Mean circulating levels of CSF1 were similar for cases (584.7 pg/ml, range 163.1–2170.5 pg/ml) and controls (583.7 pg/ml, range 169.7–2078.7 pg/ml). Among controls, circulating CSF1 was positively associated with BMI and weight gain since age 18 and inversely associated with alcohol consumption (). Women with the highest levels of circulating CSF1 were more likely to be postmenopausal, have a family history of breast cancer, and be parous than women with lower levels.
Age and age-adjusted characteristics among controls (N=734) according to CSF1 levels, Nurses' Health Study (1992–1998).
Overall, circulating CSF1 levels and risk of breast cancer (Ptrend =0.37; ) were not associated. However, the association varied by menopausal status (Pheterogeneity =0.009). Women with CSF1 levels in the highest (vs lowest) quartile had an 85% reduced risk of premenopausal breast cancer (RR=0.15, 95%CI 0.03–0.85, Ptrend =0.02) and a contrasting nonsignificant 33% increased risk of postmenopausal breast cancer (RR=1.33, 95%CI 0.96–1.86; Ptrend =0.11). The association between CSF1 and postmenopausal breast cancer appeared stronger when limited to invasive cancers (RR=1.45, 95%CI 1.02–2.07; Ptrend =0.06; ). CSF1 was associated with ER+/PR+ breast cancers (RR=1.72, 95%CI 1.11–2.66; ), but not ER−/PR− tumors (RR=0.70, 95%CI 0.34–1.44; Pheterogeneity=0.03; ).
Relative risk (RR) and 95% confidence interval of breast cancer associated with quartiles of circulating CSF1 in the Nurses' Health Study (1992–1998).
Relative risk (RR) and 95% confidence interval of postmenopausal breast cancer associated with quartiles of circulating CSF1 in the Nurses' Health Study (1992–1998) according to tumor characteristics.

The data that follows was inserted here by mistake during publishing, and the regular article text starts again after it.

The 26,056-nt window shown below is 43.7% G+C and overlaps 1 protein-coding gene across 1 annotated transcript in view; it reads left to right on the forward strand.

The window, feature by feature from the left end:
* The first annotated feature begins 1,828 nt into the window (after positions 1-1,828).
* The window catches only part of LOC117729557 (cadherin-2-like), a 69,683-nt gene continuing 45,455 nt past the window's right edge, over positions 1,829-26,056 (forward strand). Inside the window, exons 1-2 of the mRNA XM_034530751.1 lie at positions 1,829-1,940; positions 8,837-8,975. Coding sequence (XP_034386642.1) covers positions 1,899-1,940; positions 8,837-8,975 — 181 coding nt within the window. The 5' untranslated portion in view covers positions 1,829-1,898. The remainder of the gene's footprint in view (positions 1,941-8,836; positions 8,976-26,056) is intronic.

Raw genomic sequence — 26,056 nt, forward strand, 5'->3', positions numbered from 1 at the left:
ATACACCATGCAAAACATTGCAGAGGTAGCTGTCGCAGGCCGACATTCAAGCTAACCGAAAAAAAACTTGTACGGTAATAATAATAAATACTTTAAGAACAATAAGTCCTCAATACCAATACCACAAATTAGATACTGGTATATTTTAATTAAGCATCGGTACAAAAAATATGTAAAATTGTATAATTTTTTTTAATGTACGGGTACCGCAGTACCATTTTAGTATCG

Because we observed a strong positive association between circulating CSF1 with both weight gain since age 18 and current BMI (), and adiposity is a risk factor for breast cancer we also ran multivariate models adjusted for both weight gain since age 18 and current BMI (continuous). The results were essentially unchanged from those presented in and .
To understand the divergence of associations by menopausal status, we conducted stratified analyses among postmenopausal women with higher estrogen environments. However, the CSF1-breast cancer association was not modified by postmenopausal hormone use (Pheterogeneity=0.68) or BMI (Pheterogeneity=0.29).
To our knowledge, this is the first prospective study to examine circulating levels of CSF1 and subsequent risk of breast cancer. CSF1 was inversely related to premenopausal and positively associated with postmenopausal breast cancer. Although a priori we would not have predicted differential effects for CSF1 by menopausal status, the association of other exposures (e.g., BMI, circulating IGF1 levels) with breast cancer depends on menopausal status. The mechanism by which CSF1 may differentially influence premenopausal and postmenopausal breast cancer risk is unclear. Additional studies in premenopausal women are necessary to confirm these results.
One study suggests that CSF1 can influence breast cell proliferation either positively or negatively depending on the estrogen environment (14
). In ER+ cell lines, estradiol induced a three- to fivefold increase in growth, while CSF1 alone did not (14
). However, in combination, CSF1 inhibited the proliferative effects of estradiol by inducing G1 arrest. In contrast, earlier work in ER− cell lines showed that CSF1 induced proliferation (15
). These data suggest that in a high-estrogen environment CSF1 inhibits proliferative effects of mitogens such as estradiol.
Accumulating evidence supports a role for CSF1 in breast carcinogenesis. Activation of CSF1R causes uncontrolled growth (9
), increases the invasive potential of epithelial cells (17
), and promotes angiogenesis (18
). In animal models, blockade of CSF1 through anti-sense oligonucleotides or neutralizing anti-CSF1 antibodies suppressed tumor growth and prolonged long-term survival (19
). Thus, CSF1R may be a target for breast cancer chemoprevention.
This initial prospective study of circulating CSF1 levels suggests that CSF1 is a biomarker of subsequent postmenopausal breast cancer risk. Additional studies will be necessary to replicate these findings. This study was limited by the number of premenopausal breast cancer cases; it remains to be seen whether CSF1 has disparate effects in premenopausal and postmenopausal women.